MARBELLA – In recent years, the prices of new construction in Spain have risen sharply, on average by 7 percent per year. In 2019, pre-corona, there was even an 18 percent increase. This hits hard not only for Spaniards, but also for foreigners.
- Welcome to the Costa del Sol
- 1. Never do business without an attorney or lawyer
- 2. Beware of local brokers
- 3. Beware of the term ‘new construction’
- 4. Be realistic about the rental yield
- 5. Beware of so-called bargains
- 6. Choose the right region
- 7. Negotiate
- 8. Don’t buy off plan…without a plan
- Rely on Expertise
Geschatte leestijd: 5 minuten
Welcome to the Costa del Sol
Living on the Costa del Sol offers a lot of quality of life. That is nothing new for those who have experience with it. Then you have personally been able to enjoy the climate and all the other advantages of this coastal strip of over 150 kilometers on the Mediterranean Sea.
The Costa del Sol is now a reference in the world for both tourism and for people who want to settle there permanently. With more than 300 days of sunshine a year and an average temperature of 19C, it goes without saying that the leisure offer of sports and other outdoor activities is very extensive. The coastal zone has more than 70 golf courses, 12 marinas with more than 1,000 moorings, walking paths and cycle routes… In addition, there is a wide choice of properties and projects if you are considering buying a home in Spain.
Building in Spain today is only about 15 percent cheaper than in Belgium. The biggest difference is in the VAT, 21 percent versus 11 percent. What should you watch out for when buying real estate in Spain?
1. Never do business without an attorney or lawyer
Never do business without a lawyer or legal counselIn Belgium, the notary plays an important role in the purchase of real estate. But his Spanish counterpart has a much more limited role: he only checks the identity of the parties and the ownership and is not responsible for searches.
2. Beware of local brokers
Never pay a retainer to a broker. Always have that money go through a lawyer or notary. In Belgium, real estate agents are a recognized profession, which is monitored. In Spain, anyone can play broker. Last year there were over 175,000 companies active in the brokerage business. By comparison, in our country there are 10,500 brokers.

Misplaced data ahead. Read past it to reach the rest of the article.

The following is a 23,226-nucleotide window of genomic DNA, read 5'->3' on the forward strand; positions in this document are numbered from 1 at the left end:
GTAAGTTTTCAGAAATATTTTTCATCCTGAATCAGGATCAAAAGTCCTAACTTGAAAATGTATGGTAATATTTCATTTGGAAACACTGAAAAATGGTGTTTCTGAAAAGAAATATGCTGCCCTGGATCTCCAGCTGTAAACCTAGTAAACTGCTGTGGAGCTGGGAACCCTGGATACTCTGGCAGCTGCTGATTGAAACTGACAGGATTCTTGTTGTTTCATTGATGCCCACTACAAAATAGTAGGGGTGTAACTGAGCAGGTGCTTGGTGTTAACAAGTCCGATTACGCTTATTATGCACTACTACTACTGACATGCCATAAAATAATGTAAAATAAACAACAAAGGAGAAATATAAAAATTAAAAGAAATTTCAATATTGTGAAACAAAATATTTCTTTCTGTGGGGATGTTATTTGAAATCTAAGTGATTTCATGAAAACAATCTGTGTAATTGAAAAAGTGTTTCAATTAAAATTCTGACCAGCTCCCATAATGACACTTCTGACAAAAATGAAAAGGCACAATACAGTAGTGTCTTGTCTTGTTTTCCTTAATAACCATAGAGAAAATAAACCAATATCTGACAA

3. Beware of the term ‘new construction’
In Spain, a property is considered new as long as you buy from the first owner. If you bought an apartment from a struggling developer in 2012, it may have been completed in 2008. And yet that is considered a new build and VAT (today 10 percent) is due on it.
4. Be realistic about the rental yield
In some places you are not allowed to rent out the first few years after the purchase. The net rental yield is limited to 1.5 to 2 percent. Don’t automatically count on a 5 percent capital gain over five years. Selling within five years means selling at a loss. The cost of the purchase (14 to 15 percent) must also be recovered.
5. Beware of so-called bargains
If it seems too good to be true, it’s probably just not true. There are still 500,000 homes sitting with Sareb, the “bad bank” that was created to take over all those homes at a 40 percent discount from banks that got into trouble because of bad credit. Even if these are offered at a further substantial discount, they often still remain uninteresting. Most foreigners want modern white buildings with large windows and a large terrace. Not ochre or rust-colored buildings with small, fully covered terraces.
6. Choose the right region
Not all regions in Spain attract foreigners. They have the largest share of purchases in the Balearic Islands (31%), Andalusia (30%), Canary Islands (18%), Region of Valencia (16%), Murcia (13%), and Catalonia (12%). Foreigners often have a different preference for homes than Spaniards.
One of the best regions to invest nowadays is the Golden Triangle – Estepona, Marbella, Benahavis.
In some places on the Costa del Sol, the oversupply is growing and developers, even if they won’t advertise it, are willing to give substantial discounts. Ten percent discounts are achievable. Have yourself assisted in the negotiations. Discounts of 5 percent should also be negotiable for existing homes.
8. Don’t buy off plan…without a plan
Years ago it was logical to buy off plan. At the start of the commercialization of a project, it was often 20 to 25 percent cheaper than when the very last housing units were sold. Today, there are few arguments for buying off plan, but you have to make sure your research checks out. There is a sufficient supply of homes that you can move into immediately or very soon. It could be risky to subscribe to a project that is only 40 percent sold. There is no need to rush. Make sure to get objective advice from an experienced realtor in the area.
Rely on Expertise
And don’t forget that the best option to avoid problems is to rely on the expertise provided by real estate professionals such as InvestinSpain. We have +7 years of experience in selling homes. Throughout the purchase process, they take responsibility for resolving any issues that may arise during the purchase. You, the client, will only have to worry about what it is all about in the first place: enjoying yourself.